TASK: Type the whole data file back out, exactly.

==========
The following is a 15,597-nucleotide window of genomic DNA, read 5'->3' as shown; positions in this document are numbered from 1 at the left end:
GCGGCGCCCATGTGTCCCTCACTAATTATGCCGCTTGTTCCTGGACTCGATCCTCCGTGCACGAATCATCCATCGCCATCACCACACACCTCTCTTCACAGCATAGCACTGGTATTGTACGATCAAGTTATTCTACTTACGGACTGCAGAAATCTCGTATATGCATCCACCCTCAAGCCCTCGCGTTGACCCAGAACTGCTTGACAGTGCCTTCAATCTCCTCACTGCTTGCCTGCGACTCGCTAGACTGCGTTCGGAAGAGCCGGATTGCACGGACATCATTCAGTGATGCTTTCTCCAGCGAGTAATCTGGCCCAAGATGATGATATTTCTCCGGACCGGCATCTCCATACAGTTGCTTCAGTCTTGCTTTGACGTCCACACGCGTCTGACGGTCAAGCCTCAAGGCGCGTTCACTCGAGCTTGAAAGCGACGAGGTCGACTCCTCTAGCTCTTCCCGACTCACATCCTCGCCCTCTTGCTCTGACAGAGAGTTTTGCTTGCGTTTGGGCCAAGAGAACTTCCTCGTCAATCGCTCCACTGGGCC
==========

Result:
The following is a 15,597-nucleotide window of genomic DNA, read 5'->3' as shown; positions in this document are numbered from 1 at the left end:
GCGGCGCCCATGTGTCCCTCACTAATTATGCCGCTTGTTCCTGGACTCGATCCTCCGTGCACGAATCATCCATCGCCATCACCACACACCTCTCTTCACAGCATAGCACTGGTATTGTACGATCAAGTTATTCTACTTACGGACTGCAGAAATCTCGTATATGCATCCACCCTCAAGCCCTCGCGTTGACCCAGAACTGCTTGACAGTGCCTTCAATCTCCTCACTGCTTGCCTGCGACTCGCTAGACTGCGTTCGGAAGAGCCGGATTGCACGGACATCATTCAGTGATGCTTTCTCCAGCGAGTAATCTGGCCCAAGATGATGATATTTCTCCGGACCGGCATCTCCATACAGTTGCTTCAGTCTTGCTTTGACGTCCACACGCGTCTGACGGTCAAGCCTCAAGGCGCGTTCACTCGAGCTTGAAAGCGACGAGGTCGACTCCTCTAGCTCTTCCCGACTCACATCCTCGCCCTCTTGCTCTGACAGAGAGTTTTGCTTGCGTTTGGGCCAAGAGAACTTCCTCGTCAATCGCTCCACTGGGCC